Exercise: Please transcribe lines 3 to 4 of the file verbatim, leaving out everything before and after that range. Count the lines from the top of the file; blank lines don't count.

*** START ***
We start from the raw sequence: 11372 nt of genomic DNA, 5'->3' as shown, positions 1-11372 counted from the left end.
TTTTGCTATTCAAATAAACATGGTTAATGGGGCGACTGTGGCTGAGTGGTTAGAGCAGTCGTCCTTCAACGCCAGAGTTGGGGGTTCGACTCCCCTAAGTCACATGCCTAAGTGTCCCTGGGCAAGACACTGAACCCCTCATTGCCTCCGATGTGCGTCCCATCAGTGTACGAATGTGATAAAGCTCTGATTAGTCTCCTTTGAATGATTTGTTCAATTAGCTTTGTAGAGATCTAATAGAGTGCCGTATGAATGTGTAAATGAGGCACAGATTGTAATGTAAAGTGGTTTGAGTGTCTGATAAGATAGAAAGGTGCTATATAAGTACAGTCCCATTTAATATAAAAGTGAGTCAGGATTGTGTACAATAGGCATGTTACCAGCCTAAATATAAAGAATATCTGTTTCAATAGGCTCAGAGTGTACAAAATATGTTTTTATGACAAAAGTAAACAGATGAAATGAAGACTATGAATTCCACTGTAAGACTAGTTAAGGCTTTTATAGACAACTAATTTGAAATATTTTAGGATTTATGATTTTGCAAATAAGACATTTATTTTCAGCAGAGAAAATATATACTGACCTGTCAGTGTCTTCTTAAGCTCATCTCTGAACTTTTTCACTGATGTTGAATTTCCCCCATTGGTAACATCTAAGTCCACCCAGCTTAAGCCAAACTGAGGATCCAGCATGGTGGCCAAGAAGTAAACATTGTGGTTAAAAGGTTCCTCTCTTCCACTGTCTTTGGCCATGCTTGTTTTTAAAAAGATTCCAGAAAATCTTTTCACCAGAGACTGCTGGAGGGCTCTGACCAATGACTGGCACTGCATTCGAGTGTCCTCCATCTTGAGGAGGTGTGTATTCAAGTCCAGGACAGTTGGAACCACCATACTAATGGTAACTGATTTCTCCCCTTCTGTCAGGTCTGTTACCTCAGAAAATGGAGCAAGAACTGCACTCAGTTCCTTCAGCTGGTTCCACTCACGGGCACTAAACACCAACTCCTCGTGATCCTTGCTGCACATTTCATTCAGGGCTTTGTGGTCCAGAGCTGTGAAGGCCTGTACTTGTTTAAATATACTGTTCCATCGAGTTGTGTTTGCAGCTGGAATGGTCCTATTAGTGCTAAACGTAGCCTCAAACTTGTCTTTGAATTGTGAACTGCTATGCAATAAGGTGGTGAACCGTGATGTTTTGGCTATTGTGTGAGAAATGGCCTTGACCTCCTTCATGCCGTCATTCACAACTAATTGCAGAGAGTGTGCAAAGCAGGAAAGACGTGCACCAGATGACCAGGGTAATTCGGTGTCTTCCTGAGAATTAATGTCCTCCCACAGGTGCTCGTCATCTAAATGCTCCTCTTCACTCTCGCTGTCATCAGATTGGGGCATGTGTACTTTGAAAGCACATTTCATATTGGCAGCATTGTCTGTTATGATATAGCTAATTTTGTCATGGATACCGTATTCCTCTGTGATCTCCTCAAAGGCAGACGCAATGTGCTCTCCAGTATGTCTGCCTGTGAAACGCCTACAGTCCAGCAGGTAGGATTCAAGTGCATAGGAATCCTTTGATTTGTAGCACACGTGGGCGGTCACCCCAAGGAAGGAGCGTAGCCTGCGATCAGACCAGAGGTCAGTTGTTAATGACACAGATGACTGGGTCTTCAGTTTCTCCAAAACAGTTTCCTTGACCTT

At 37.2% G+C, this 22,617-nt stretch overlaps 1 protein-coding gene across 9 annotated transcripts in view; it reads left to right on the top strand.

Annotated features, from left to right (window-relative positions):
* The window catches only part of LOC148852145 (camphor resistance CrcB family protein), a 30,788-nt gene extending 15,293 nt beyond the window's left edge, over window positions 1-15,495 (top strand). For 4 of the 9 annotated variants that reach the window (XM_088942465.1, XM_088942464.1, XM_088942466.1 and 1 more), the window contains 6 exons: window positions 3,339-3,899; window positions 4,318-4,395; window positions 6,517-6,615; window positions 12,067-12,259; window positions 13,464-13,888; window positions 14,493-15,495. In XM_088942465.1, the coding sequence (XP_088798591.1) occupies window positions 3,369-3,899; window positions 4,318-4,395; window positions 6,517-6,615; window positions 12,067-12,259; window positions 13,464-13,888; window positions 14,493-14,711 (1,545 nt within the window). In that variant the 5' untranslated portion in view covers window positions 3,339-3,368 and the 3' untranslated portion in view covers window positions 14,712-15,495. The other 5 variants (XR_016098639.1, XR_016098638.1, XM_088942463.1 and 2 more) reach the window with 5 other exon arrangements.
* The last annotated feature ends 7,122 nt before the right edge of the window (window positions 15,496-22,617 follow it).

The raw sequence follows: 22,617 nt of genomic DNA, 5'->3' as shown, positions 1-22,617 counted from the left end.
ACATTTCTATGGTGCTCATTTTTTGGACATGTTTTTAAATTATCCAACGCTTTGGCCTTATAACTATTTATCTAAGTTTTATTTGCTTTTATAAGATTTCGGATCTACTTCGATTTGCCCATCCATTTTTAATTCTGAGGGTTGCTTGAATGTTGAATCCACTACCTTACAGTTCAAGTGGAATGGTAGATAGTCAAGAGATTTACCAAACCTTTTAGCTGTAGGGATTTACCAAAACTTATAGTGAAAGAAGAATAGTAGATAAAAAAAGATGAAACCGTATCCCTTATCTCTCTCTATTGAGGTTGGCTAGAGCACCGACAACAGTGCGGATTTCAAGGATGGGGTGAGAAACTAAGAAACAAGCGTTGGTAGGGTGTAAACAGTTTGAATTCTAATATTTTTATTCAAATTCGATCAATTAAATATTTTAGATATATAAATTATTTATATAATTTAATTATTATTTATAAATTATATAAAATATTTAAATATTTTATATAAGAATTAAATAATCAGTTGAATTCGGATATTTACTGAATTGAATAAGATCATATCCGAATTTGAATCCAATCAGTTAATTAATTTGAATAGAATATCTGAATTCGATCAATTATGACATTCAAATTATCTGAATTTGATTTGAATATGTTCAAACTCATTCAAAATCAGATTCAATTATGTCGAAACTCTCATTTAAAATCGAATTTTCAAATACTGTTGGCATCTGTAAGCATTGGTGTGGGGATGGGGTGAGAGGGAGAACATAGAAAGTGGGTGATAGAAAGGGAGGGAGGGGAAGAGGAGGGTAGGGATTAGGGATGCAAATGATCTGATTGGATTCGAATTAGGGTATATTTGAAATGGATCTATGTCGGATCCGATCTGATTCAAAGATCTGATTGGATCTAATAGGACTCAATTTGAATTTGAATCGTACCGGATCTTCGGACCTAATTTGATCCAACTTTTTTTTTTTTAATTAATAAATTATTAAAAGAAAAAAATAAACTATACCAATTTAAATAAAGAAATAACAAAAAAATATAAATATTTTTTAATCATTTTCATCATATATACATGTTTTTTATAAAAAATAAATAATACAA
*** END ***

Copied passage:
At 37.2% G+C, this 22,617-nt stretch overlaps 1 protein-coding gene across 9 annotated transcripts in view; it reads left to right on the top strand.

Annotated features, from left to right (window-relative positions):